Consumers with bad credit have likely realized that their score can affect their ability to be approved for a credit card, mortgage or car loan. Many don’t expect that their low score could cost them a job.
According to the Kansas City Star, many employers are using credit checks as a way of determining a customer’s reliability. While the tests are far from the only factor in hiring, employers who use the tool say that they do put some stock in it.
The Society for Human Resource Management says that about 20 percent of employers use credit checks as a measure. Of those, 57 percent test after a contingent offer, similar to a drug test, while 30 percent will do them immediately after an interview. The group recently testified before Congress, saying that credit scores are a good tool to “assess the skills, abilities, work habits and integrity of potential hires.”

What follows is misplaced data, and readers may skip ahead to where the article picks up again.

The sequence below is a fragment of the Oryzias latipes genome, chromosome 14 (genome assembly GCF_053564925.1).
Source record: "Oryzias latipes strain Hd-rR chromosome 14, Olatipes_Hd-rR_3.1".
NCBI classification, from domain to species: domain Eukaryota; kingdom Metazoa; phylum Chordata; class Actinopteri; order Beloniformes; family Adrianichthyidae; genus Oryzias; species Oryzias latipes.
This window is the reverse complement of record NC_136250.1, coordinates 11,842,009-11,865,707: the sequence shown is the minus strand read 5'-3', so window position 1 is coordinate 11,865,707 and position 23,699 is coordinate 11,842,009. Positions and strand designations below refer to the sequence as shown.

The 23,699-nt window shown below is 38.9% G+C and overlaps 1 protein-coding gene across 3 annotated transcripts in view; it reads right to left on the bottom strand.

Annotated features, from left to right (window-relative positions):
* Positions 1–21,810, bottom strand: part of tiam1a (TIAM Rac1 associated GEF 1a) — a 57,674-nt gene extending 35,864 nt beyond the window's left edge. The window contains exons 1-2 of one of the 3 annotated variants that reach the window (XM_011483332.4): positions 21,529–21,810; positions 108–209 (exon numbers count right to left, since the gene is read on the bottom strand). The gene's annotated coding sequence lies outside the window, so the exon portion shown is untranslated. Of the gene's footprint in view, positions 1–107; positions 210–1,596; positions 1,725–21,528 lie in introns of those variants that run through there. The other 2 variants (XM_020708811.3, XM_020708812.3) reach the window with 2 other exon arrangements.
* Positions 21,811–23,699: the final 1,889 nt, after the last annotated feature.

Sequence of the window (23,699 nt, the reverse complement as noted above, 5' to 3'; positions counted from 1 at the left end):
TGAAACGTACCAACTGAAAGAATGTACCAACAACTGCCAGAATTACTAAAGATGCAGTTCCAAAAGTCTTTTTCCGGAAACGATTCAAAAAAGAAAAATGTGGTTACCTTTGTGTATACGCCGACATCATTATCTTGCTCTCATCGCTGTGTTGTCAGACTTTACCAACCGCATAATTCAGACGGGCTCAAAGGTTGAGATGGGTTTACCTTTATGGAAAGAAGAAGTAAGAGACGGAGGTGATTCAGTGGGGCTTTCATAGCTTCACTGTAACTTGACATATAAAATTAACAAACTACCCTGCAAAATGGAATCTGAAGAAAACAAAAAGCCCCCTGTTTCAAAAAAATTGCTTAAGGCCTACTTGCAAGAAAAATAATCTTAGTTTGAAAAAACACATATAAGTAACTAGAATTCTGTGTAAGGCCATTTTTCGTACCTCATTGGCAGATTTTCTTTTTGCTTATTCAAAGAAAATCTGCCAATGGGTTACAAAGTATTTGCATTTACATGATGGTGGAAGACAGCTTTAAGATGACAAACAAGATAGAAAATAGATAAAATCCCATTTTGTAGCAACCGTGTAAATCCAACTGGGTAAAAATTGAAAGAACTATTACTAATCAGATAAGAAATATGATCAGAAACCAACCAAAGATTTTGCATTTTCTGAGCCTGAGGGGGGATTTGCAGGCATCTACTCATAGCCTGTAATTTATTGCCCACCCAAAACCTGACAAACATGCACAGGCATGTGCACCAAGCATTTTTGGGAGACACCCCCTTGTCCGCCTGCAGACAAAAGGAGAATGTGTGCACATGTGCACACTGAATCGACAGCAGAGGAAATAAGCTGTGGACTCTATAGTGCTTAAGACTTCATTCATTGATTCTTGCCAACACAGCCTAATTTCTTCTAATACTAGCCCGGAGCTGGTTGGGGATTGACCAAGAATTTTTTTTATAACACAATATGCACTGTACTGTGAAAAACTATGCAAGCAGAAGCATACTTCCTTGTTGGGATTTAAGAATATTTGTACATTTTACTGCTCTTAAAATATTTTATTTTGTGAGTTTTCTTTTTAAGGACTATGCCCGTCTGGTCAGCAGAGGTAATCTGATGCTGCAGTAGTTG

Congress is currently debating whether to add an amendment to the Fair Credit Reporting Act that would ban the practice in the majority of cases. Some states, including Illinois, Oregon, Hawaii and Washington, have already passed a similar measure.
The use of credit as a judge for loans and jobs can be frustrating for those struggling economically. Fortunately, they can take comfort in the fact that they may be pre-approved for a car loan regardless of their bad credit history.